What is DTMF? Science

Just push a button…

DTMF - does that make any sense to you? Read on to find out more in this week's An eye for an i...  

Communication can be a tricky business. We do it everyday, yet we never seem to be perfect at it - we are always learning. A miscommunication owing to an assumption in the conversion of units and a mission, that’s worth millions of dollars, fails. And yet, we are increasingly glued to our communication devices, taking them for granted. For we believe that the mistakes stem out of the human error and not the device or communication channels themselves…

Terms like “engaged tone,” “busy signal” and “dial tone” have crawled into our vocabulary, sometimes even when we are speaking in our local languages. Their usage seems so intrinsic that we hardly pause to think as to how they came about. But now that you are doing that, you might realise that the ‘tone’ and ‘signal’ indicate a relation to frequency.

Actually, not long ago, and we were still using rotary phones. Ask your grandparents and they might be able to tell you how it was when it took time to dial each digit, as they had to rotate a mechanical wheel or the rotary dial. In fact, it was only on November 18, 1963, that touch-tone services were introduced, marking in a way the beginning of the revolution that we are part of now.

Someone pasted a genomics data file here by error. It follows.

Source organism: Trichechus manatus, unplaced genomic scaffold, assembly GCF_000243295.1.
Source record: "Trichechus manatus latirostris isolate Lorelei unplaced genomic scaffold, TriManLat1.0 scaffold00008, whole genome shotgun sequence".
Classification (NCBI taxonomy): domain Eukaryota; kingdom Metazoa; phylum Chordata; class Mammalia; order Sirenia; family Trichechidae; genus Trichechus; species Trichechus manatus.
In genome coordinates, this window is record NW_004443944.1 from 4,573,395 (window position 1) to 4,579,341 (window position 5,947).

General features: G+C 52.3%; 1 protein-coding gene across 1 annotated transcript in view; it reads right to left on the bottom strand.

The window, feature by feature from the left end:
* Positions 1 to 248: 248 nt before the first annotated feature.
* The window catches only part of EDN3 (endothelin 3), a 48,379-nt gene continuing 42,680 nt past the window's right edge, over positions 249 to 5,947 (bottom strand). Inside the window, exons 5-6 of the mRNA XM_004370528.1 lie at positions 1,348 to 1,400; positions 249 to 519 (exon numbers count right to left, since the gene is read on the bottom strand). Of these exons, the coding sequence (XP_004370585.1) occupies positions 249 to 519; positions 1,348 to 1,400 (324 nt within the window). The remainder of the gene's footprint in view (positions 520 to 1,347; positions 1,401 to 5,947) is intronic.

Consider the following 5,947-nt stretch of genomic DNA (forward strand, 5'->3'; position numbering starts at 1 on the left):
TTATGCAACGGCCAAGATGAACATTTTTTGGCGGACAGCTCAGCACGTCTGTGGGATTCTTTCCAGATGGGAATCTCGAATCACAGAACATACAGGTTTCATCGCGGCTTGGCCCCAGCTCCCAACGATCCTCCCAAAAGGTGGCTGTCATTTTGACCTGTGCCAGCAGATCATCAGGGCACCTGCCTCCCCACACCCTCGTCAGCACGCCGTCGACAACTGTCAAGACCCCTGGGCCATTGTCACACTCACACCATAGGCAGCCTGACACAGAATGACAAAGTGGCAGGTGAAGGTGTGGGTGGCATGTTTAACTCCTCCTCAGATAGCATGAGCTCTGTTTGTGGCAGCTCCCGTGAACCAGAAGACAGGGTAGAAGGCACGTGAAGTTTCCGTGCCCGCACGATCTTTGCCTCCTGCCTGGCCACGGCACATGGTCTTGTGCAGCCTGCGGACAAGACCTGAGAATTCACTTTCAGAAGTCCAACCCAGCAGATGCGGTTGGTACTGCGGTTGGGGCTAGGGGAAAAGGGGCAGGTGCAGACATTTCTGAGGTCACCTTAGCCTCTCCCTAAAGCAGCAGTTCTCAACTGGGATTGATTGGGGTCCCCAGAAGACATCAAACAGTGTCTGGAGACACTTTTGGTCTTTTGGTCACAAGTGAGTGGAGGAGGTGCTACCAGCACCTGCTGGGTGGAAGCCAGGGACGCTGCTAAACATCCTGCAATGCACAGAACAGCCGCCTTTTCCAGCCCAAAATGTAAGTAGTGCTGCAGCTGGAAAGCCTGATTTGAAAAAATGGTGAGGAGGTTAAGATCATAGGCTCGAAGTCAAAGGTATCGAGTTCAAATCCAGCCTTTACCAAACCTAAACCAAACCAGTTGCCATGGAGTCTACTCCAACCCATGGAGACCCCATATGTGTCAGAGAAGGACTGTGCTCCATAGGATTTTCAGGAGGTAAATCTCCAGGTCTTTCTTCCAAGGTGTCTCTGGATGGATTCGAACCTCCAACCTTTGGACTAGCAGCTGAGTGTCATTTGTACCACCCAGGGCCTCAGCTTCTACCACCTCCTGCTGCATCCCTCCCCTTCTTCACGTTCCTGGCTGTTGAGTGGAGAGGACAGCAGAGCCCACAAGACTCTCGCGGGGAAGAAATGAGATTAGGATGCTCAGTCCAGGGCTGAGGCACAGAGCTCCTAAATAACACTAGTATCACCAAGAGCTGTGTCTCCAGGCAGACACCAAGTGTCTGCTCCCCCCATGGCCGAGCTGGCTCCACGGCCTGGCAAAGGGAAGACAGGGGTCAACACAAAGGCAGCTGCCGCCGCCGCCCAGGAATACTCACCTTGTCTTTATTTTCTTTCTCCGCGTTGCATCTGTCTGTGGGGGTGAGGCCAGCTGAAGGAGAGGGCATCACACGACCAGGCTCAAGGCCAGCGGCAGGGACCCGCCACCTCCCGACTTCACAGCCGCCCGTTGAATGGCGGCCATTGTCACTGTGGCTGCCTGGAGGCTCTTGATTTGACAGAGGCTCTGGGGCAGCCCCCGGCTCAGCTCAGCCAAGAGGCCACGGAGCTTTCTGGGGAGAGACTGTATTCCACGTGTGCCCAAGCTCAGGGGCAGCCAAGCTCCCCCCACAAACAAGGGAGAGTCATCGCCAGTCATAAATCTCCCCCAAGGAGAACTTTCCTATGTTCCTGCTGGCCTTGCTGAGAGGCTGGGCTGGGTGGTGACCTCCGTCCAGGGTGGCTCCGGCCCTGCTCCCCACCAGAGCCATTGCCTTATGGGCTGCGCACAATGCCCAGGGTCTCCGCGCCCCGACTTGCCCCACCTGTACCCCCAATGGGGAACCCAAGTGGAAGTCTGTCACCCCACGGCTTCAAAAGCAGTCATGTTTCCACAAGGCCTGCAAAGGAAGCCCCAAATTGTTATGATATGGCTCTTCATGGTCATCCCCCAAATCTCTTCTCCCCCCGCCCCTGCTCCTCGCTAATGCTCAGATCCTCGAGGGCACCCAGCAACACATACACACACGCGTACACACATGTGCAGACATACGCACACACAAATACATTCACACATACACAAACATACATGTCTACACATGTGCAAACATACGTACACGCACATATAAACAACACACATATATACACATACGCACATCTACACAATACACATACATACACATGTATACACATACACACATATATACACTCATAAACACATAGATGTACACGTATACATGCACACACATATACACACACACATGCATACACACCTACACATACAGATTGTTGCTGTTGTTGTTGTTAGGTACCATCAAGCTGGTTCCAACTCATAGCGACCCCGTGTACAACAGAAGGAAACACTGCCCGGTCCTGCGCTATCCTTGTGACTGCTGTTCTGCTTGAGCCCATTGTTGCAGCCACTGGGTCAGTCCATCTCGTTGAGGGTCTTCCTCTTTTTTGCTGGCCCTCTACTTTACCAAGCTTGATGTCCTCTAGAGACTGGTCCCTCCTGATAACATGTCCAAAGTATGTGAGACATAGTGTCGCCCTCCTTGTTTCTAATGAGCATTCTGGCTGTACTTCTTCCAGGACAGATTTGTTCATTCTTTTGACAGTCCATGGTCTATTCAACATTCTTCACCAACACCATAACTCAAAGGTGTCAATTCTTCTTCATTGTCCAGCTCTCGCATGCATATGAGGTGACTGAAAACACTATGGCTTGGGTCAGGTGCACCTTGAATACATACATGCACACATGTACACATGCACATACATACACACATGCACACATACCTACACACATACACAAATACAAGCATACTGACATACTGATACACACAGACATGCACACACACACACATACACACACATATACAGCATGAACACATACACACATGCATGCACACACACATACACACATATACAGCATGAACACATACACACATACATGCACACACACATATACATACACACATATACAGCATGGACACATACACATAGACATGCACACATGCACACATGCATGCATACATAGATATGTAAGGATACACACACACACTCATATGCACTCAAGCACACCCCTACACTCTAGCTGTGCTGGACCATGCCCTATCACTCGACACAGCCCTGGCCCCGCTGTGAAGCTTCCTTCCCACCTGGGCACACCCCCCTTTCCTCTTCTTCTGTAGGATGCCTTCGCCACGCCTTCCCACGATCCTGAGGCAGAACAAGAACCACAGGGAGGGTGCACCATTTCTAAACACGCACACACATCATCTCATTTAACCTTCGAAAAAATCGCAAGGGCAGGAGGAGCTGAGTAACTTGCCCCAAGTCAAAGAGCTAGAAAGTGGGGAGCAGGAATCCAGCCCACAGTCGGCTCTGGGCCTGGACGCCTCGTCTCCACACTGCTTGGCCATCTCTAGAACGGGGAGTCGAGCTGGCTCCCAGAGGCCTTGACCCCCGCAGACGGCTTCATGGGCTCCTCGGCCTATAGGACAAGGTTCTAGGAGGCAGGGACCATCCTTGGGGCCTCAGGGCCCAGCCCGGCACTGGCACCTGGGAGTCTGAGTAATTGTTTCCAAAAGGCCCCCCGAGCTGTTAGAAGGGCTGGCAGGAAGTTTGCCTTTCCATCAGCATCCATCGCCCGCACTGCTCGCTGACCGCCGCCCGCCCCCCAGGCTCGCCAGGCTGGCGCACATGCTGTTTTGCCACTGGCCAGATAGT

Optional rollouts

The push-button telephone began as optional rollouts in Carnegie and Greensburg, United States. They were 10-button sets (* and # keys were added only in 1968) that slashed the dialling time drastically, changing everyday communication.

The dials were no match for touch-tone services and they were gradually replaced. Touch-tone, which was a former registered trademark of Bell Telephone Co., employed Dual Tone - Multi Frequency (DTMF) as the basis of the telephone. DTMF is the global standard for audible tones that represents the digits on a phone keypad.

Each button represents a frequency

So when you are making a phone call, you are pressing the different digits that comprise the phone number. Each row and column has a specified frequency. DTMF is a 4x4 matrix (the 4th column has kind of become obsolete these days) with each row representing a low frequency and each column corresponding to a higher frequency.

So if you are pressing the digit 1, it sends a sinusoidal tone for each of the two frequencies 697 Hz and 1209 Hz. Pressing 2 would evoke 697 Hz and 1336 Hz and in this way each digit can be uniquely identified, allowing the telephone company to switch the call accordingly. National telephone systems also designate specific frequencies to indicate the status of lines like busy signal and dial tone.

DTMF is here to stay?

Even as we move into the world of smartphones, DTMF continues to stay. As communication shifts from voice to data-driven services, including messaging and global positioning, keypads have evolved to facilitate the same. The 4x3 grid with the numbers from 0-9 along with * and #, however, remains the primary way in which calls are made.


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Printable version | Oct 28, 2021 5:58:02 PM | https://www.thehindu.com/in-school/sh-science/just-push-a-button/article6607637.ece

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